Landscape & Irrigation

October 2017

Landscape and Irrigation is read by decision makers throughout the landscape and irrigation markets — including contractors, landscape architects, professional grounds managers, and irrigation and water mgmt companies and reaches the entire spetrum.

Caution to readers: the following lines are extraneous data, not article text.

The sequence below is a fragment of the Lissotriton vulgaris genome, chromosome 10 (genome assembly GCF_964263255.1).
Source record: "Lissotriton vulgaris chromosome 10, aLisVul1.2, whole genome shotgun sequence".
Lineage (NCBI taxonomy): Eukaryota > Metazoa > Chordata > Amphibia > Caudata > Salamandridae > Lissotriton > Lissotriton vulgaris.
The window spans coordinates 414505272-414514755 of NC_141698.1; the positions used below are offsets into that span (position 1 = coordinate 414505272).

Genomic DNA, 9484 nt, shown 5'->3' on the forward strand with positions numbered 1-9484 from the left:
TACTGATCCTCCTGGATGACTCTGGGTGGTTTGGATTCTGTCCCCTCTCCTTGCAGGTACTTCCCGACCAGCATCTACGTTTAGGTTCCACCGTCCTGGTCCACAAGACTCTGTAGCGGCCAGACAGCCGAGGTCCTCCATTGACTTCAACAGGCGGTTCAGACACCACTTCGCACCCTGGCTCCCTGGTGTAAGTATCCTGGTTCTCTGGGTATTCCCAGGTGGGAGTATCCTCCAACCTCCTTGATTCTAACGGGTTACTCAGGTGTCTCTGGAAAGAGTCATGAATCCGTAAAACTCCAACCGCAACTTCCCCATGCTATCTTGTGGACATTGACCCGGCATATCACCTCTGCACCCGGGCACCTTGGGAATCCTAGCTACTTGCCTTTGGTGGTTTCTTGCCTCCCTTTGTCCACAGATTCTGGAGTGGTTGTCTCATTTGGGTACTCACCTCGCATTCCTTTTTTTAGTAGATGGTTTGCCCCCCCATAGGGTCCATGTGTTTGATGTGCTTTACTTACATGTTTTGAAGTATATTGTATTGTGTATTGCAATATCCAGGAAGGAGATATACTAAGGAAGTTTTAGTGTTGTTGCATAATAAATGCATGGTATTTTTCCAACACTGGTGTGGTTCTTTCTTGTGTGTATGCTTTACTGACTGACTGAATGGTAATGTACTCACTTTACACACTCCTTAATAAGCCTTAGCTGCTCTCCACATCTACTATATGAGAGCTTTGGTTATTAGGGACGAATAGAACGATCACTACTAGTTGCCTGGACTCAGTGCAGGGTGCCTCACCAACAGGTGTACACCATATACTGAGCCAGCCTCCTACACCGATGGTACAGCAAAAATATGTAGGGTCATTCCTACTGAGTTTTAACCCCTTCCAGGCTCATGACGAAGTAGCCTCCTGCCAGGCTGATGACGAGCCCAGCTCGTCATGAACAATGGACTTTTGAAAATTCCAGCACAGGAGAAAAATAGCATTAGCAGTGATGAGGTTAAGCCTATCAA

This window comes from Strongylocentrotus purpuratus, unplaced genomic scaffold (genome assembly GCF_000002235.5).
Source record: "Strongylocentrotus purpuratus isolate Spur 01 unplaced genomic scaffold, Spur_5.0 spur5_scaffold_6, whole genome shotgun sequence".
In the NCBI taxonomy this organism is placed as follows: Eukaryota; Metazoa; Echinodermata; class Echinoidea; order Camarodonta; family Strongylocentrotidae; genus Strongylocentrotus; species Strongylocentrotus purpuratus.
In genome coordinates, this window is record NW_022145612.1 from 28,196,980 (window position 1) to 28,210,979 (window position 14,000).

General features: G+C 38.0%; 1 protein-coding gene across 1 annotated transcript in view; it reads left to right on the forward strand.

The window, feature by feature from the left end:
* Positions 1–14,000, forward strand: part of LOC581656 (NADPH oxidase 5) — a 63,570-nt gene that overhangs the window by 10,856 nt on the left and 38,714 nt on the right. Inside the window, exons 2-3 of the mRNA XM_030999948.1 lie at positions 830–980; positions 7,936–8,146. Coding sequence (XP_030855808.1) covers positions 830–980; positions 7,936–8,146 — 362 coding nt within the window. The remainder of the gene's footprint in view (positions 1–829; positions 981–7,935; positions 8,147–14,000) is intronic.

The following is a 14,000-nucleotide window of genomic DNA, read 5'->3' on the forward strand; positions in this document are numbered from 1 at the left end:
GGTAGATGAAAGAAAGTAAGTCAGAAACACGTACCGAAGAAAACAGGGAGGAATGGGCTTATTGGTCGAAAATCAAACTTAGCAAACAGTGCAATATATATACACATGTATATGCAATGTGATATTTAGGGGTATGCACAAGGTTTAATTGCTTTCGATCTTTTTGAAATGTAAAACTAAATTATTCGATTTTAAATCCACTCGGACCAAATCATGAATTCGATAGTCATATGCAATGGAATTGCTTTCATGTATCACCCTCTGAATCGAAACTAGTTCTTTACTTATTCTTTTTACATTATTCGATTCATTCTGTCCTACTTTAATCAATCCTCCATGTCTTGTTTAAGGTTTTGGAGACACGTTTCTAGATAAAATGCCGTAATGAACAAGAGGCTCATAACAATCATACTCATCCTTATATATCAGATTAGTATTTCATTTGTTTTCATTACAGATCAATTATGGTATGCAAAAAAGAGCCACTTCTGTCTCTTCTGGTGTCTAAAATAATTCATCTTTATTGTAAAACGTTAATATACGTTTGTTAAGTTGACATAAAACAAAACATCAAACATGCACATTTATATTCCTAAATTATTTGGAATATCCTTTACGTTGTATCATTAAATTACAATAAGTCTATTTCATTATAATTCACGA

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www.landscapeirrigation.com Landscape and Irrigation October 2017 19 Helping Hoboken manage water runoff Between its location on the Hudson River's floodplain and being only three feet above sea level at its lowest point, Hoboken floods easily and often. That leads to numerous problems with contaminants. "When it rains, runoff goes into same sewer that holds waste," said Fassman-Beck. "The sewer pipe doesn't have the capacity to carry all of it to the treatment plant, so some runoff flow bypasses the treatment plant and discharges untreated runoff directly into the Hudson River. When those water treatment systems were originally conceived, no one imagined there would be such a huge population buildup as there is now." Hoboken needs water management solutions that work in highly developed urban locations. That means, "putting small small-scale water-retention systems everywhere," said Fassman-Beck. "We can't take up a parking space to build a rain garden. Instead, we want to optimize bioretention planter design to have meaningful impact. We want to know how small is too small for one of these systems, and figure out the potential for widespread implementation here in Hoboken." That local application is key to the Living Laboratory, as Fassman-Beck and her students are working with multiple entities to find green infrastructure solutions to the runoff problem. "We see green infrastructure technologies as superior, cost-effective ways to keep rainwater out of the sewer, as opposed to building bigger treatment plants and sewer systems," Fassman-Beck added. "Green infrastructure systems prevent runoff from getting into sewers in the first place, and that keeps them from overflowing once they've hit capacity." Proving validity in real-world conditions In order to learn which systems will work best, Fassman-Beck not only has to run experiments; she has to get usable results. Getting those results outside of a lab environment requires meticulous planning.

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